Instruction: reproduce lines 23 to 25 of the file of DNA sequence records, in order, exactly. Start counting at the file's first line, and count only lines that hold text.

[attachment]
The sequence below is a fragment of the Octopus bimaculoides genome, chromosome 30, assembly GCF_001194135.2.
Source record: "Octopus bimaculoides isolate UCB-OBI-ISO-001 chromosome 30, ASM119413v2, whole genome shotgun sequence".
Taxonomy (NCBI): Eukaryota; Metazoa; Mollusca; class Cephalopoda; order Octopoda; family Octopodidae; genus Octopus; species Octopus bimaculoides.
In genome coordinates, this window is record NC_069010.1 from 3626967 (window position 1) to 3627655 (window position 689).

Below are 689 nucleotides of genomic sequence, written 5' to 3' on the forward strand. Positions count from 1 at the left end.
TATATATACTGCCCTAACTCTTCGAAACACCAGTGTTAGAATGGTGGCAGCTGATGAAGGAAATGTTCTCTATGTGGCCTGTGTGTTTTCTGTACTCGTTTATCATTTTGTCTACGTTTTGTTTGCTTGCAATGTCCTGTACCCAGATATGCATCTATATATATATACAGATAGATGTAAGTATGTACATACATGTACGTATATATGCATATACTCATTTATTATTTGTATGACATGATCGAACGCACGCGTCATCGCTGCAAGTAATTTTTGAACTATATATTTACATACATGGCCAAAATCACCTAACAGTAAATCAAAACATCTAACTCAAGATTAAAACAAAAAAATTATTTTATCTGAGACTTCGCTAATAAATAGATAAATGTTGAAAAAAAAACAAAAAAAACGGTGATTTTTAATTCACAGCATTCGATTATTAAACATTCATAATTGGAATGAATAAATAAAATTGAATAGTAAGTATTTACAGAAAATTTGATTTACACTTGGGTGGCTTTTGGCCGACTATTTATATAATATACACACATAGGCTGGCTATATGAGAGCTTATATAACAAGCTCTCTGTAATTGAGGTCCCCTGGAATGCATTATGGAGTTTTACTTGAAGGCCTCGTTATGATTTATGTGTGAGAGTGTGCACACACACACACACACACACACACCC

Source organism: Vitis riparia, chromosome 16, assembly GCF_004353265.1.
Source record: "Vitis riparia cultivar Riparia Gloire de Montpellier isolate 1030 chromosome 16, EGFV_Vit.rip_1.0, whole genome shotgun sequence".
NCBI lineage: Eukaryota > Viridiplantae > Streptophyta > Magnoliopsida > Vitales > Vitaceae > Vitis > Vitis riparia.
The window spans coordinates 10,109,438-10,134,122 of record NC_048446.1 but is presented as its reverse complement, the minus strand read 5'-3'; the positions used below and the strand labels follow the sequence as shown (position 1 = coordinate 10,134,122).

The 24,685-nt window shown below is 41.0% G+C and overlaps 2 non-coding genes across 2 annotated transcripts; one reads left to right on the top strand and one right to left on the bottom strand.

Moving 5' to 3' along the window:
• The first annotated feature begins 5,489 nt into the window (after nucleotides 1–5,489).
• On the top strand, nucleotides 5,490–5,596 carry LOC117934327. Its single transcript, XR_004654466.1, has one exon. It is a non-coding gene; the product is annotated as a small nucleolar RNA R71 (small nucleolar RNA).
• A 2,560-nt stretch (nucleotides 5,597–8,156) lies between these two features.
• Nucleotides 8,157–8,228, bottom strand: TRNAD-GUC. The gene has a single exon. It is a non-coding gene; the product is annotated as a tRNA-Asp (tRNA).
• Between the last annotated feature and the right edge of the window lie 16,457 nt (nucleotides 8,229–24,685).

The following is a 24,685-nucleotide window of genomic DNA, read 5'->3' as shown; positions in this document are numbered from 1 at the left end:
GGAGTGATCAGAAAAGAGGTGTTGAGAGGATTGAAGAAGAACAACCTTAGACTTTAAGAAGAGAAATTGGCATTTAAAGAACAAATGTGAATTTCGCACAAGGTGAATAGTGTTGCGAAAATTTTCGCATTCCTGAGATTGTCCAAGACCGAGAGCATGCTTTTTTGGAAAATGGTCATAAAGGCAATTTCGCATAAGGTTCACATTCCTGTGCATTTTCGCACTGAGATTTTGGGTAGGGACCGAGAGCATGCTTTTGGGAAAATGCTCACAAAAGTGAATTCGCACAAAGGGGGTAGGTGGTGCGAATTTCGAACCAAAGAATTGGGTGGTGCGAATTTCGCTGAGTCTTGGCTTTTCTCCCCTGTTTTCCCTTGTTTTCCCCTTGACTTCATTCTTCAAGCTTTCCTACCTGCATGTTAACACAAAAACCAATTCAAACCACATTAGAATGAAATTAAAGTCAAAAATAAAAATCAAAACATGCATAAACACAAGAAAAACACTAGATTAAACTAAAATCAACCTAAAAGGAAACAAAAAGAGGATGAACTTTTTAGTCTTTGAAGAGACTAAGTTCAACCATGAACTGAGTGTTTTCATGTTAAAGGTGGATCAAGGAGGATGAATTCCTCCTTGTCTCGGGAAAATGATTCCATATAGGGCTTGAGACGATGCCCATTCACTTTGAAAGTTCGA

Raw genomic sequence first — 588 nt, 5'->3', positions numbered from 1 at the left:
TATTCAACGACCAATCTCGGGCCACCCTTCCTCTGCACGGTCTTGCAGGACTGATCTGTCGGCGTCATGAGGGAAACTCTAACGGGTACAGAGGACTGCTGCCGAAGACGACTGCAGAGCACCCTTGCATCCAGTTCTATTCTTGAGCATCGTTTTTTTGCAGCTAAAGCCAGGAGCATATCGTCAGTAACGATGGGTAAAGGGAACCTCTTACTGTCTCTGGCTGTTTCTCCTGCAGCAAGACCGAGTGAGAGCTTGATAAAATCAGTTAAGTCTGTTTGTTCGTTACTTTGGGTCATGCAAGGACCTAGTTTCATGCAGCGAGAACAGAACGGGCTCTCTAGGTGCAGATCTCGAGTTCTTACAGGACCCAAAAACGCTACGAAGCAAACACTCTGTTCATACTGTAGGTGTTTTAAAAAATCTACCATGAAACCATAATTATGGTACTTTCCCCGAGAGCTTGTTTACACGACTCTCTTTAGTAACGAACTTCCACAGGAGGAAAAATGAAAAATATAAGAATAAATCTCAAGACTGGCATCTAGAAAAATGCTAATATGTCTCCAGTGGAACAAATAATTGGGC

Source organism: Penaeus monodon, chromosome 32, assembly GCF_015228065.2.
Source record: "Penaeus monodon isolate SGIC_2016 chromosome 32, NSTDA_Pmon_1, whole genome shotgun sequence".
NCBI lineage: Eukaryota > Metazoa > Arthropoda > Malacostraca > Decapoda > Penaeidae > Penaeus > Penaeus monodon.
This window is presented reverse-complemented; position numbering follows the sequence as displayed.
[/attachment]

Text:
Source record: "Penaeus monodon isolate SGIC_2016 chromosome 32, NSTDA_Pmon_1, whole genome shotgun sequence".
NCBI lineage: Eukaryota > Metazoa > Arthropoda > Malacostraca > Decapoda > Penaeidae > Penaeus > Penaeus monodon.
This window is presented reverse-complemented; position numbering follows the sequence as displayed.